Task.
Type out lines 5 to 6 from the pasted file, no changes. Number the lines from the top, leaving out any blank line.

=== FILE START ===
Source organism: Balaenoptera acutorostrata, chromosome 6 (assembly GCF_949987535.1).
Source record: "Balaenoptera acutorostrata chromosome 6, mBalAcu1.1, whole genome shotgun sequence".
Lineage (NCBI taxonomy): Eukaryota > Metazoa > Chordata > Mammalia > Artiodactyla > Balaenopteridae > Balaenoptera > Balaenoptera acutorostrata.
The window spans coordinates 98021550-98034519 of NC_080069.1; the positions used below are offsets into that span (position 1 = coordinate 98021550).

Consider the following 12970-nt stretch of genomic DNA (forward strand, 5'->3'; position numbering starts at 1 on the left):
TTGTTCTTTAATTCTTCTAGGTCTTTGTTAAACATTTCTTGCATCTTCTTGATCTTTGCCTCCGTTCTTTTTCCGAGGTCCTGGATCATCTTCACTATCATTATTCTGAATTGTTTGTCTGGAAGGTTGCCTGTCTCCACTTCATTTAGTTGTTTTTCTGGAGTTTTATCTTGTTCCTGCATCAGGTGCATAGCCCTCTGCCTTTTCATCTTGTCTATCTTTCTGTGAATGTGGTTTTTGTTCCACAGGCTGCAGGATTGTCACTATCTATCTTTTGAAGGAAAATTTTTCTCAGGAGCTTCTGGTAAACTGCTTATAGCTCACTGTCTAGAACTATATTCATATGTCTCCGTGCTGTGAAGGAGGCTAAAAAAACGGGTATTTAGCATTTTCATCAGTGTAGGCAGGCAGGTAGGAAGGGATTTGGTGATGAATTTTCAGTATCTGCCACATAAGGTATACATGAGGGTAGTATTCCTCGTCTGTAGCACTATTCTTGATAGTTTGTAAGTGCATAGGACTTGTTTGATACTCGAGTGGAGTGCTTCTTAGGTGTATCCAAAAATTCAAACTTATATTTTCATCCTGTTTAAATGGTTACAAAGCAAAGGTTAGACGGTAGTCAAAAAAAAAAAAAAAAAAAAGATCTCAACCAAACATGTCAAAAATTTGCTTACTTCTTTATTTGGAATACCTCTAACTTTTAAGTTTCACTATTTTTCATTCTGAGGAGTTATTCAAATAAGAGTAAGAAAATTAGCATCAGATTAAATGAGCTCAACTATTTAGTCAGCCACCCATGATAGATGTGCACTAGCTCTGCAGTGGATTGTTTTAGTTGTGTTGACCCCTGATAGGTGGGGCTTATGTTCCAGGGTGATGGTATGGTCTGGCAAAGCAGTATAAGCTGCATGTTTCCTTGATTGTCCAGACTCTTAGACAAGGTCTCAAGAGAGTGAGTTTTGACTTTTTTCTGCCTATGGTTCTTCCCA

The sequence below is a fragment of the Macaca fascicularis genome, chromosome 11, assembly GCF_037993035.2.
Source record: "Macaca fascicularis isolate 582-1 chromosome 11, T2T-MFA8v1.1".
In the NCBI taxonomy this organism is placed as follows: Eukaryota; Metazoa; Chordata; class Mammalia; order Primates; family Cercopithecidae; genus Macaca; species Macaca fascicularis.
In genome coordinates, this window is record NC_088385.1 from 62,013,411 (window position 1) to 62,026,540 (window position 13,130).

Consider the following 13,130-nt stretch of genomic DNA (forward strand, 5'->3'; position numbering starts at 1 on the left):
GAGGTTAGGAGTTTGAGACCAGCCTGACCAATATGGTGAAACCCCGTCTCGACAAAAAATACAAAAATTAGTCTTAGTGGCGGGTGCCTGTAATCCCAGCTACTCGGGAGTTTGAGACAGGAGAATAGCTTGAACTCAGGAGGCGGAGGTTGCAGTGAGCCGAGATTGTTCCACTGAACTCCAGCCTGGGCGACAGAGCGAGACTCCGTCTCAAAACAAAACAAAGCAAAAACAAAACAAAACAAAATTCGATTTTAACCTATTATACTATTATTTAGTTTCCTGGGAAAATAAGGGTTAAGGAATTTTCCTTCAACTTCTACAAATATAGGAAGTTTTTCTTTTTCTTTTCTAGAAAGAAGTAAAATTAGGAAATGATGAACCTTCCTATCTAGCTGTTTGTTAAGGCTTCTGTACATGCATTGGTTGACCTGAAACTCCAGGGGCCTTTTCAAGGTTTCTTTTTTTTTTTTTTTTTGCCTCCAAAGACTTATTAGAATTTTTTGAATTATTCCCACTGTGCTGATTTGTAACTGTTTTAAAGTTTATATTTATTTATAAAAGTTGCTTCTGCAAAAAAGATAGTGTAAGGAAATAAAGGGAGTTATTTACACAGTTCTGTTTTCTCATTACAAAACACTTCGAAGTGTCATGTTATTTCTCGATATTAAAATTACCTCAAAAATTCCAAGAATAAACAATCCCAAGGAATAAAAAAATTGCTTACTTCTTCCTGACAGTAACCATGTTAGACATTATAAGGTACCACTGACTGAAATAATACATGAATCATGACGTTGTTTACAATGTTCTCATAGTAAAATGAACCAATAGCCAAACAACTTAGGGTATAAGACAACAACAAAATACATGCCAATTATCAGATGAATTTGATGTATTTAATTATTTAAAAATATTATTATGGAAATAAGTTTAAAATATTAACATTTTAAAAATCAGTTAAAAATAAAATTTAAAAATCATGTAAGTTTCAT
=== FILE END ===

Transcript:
Consider the following 12970-nt stretch of genomic DNA (forward strand, 5'->3'; position numbering starts at 1 on the left):
TTGTTCTTTAATTCTTCTAGGTCTTTGTTAAACATTTCTTGCATCTTCTTGATCTTTGCCTCCGTTCTTTTTCCGAGGTCCTGGATCATCTTCACTATCATTATTCTGAATTGTTTGTCTGGAAGGTTGCCTGTCTCCACTTCATTTAGTTGTTTTTCTGGAGTTTTATCTTGTTCCTGCATCAGGTGCATAGCCCTCTGCCTTTTCATCTTGTCTATCTTTCTGTGAATGTGGTTTTTGTTCCACAGGCTGCAGGATTGTCACTATCTATCTTTTGAAGGAAAATTTTTCTCAGGAGCTTCTGGTAAACTGCTTATAGCTCACTGTCTAGAACTATATTCATATGTCTCCGTGCTGTGAAGGAGGCTAAAAAAACGGGTATTTAGCATTTTCATCAGTGTAGGCAGGCAGGTAGGAAGGGATTTGGTGATGAATTTTCAGTATCTGCCACATAAGGTATACATGAGGGTAGTATTCCTCGTCTGTAGCACTATTCTTGATAGTTTGTAAGTGCATAGGACTTGTTTGATACTCGAGTGGAGTGCTTCTTAGGTGTATCCAAAAATTCAAACTTATATTTTCATCCTGTTTAAATGGTTACAAAGCAAAGGTTAGACGGTAGTCAAAAAAAAAAAAAAAAAAAAGATCTCAACCAAACATGTCAAAAATTTGCTTACTTCTTTATTTGGAATACCTCTAACTTTTAAGTTTCACTATTTTTCATTCTGAGGAGTTATTCAAATAAGAGTAAGAAAATTAGCATCAGATTAAATGAGCTCAACTATTTAGTCAGCCACCCATGATAGATGTGCACTAGCTCTGCAGTGGATTGTTTTAGTTGTGTTGACCCCTGATAGGTGGGGCTTATGTTCCAGGGTGATGGTATGGTCTGGCAAAGCAGTATAAGCTGCATGTTTCCTTGATTGTCCAGACTCTTAGACAAGGTCTCAAGAGAGTGAGTTTTGACTTTTTTCTGCCTATGGTTCTTCCCA